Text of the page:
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Using Phenomena-Based Learning/Periodic Table to Engage Students in Chemical Concepts/Critical Think


I stumbled upon a video simulation that showcases the explosive force of a lithium battery. While we cannot conduct such experiments in the lab, this video can be used as a tool to simulate thermal reactions and engage students in phenomena-based learning. This approach can be particularly effective when introducing periodic element tables to students. By combining the NGSS Cross-Cutting Concept (CCC) with phenomena-based learning, we can create an interdisciplinary and exciting learning experience that emphasizes themes and concepts over traditional siloed disciplines. This strategy not only increases student engagement but also promotes equity in the classroom.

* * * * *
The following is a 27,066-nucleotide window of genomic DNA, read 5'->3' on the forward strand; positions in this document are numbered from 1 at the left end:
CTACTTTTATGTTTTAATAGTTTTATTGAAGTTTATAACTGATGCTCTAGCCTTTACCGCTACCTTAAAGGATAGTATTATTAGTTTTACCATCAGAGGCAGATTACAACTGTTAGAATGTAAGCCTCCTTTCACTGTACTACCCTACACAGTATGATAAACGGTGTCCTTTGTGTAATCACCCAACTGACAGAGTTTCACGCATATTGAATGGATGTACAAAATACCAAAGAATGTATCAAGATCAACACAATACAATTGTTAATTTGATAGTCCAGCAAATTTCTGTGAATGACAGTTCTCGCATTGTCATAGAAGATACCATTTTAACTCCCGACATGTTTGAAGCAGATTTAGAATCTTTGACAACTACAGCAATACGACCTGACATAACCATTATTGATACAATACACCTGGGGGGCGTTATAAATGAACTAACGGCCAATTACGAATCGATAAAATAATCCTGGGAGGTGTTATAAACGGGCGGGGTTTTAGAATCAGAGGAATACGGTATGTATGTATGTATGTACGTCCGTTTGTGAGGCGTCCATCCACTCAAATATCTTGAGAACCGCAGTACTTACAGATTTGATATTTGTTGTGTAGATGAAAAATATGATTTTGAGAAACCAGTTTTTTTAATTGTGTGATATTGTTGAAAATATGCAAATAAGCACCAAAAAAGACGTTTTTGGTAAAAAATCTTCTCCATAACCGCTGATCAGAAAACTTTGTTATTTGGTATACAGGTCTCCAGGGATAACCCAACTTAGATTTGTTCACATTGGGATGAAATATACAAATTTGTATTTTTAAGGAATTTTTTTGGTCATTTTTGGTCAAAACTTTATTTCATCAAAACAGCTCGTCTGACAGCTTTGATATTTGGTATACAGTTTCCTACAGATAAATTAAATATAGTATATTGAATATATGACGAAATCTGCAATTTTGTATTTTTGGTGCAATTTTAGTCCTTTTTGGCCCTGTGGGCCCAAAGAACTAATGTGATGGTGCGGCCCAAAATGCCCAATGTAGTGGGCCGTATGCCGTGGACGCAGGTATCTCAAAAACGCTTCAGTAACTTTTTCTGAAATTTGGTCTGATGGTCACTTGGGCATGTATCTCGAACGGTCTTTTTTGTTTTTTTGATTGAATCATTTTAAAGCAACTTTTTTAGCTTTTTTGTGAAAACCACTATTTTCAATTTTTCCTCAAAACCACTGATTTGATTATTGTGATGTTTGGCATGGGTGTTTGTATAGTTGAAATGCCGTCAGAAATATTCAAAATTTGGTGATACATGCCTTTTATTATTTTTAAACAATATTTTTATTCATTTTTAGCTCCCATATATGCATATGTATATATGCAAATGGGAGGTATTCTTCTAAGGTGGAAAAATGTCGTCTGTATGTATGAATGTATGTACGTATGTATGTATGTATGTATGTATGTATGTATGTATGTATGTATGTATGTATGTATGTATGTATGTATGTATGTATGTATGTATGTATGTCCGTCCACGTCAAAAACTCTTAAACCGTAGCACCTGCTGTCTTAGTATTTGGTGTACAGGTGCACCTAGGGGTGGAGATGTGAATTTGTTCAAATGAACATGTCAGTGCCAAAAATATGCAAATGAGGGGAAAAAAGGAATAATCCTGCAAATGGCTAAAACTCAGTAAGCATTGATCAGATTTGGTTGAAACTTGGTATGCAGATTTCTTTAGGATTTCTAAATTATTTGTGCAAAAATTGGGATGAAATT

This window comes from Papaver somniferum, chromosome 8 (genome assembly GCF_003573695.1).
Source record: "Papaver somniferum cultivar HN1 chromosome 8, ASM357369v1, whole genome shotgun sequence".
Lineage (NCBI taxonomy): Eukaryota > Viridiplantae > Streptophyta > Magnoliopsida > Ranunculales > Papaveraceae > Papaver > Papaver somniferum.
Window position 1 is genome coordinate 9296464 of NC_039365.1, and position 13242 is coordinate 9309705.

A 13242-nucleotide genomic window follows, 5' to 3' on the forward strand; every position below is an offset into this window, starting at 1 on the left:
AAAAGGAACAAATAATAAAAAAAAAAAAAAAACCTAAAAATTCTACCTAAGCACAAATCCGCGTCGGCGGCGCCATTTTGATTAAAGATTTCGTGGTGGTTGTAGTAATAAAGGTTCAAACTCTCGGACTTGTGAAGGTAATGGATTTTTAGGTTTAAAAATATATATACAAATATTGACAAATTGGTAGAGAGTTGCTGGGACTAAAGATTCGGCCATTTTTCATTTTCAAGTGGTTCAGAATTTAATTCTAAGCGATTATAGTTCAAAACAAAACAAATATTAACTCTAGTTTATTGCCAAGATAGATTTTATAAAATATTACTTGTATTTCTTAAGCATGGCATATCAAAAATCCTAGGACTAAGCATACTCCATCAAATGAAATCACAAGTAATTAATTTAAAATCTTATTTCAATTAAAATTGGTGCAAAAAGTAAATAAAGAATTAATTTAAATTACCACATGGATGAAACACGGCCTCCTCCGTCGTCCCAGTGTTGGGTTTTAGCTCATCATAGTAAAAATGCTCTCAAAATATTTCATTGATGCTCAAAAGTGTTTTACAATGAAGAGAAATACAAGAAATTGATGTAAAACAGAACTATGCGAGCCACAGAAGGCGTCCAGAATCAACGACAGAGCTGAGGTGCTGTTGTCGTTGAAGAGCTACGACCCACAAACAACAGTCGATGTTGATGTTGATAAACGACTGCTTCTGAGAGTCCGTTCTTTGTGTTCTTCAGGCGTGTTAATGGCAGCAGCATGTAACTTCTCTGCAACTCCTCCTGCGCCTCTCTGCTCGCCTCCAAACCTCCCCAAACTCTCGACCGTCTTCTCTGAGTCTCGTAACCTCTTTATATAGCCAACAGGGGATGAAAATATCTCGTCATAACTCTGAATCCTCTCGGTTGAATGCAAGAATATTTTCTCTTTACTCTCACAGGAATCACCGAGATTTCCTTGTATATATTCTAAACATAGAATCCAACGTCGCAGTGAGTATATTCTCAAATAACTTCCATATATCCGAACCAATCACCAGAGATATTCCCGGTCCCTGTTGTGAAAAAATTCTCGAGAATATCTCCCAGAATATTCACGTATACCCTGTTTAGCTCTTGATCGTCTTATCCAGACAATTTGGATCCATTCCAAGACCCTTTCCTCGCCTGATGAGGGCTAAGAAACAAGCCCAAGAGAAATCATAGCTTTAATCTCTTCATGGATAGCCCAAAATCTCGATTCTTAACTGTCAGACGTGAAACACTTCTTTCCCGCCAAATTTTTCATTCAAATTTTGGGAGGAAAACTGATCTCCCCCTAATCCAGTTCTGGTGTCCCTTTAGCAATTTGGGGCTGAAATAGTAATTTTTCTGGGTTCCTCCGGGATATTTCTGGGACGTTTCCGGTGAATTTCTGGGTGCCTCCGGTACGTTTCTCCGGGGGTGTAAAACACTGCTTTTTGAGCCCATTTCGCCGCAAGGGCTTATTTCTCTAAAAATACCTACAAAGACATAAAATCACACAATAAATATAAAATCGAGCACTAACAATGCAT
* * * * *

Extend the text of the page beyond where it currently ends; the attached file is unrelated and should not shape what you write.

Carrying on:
One effective approach is to use the video simulation to captivate students' imaginations and introduce the concept of patterns, grouping of elements, and similarities in chemical properties. For instance, after watching the video, discussing the video and the similarities of chemical properties of group one elements, students can research other groups on the periodic table and discover similarities between different elements. Representative elements can be a good starting point before diving into complex groups like the transition elements. This way, students can apply concepts from environmental or earth science, mathematics, arts, and literacy to solve problems, which promotes a holistic approach to learning.


To further enrich the learning experience, instructors can also assign research projects to students. For example, students can explore the possibility of using a different element in place of lithium-ion or investigate the environmental implications of mining lithium. This approach not only enhances students' knowledge but also encourages critical thinking and problem-solving skills.


Raise the roof!


Authored by Dr. Ayo Olufade, Ph.D.


Think STEM Careers! You Have the Opportunity to Create the Future and the Privilege of Deciding What’s in it! ~ Dr. Ayo Olufade, PhD

Excel in Learning. Excel in Life.


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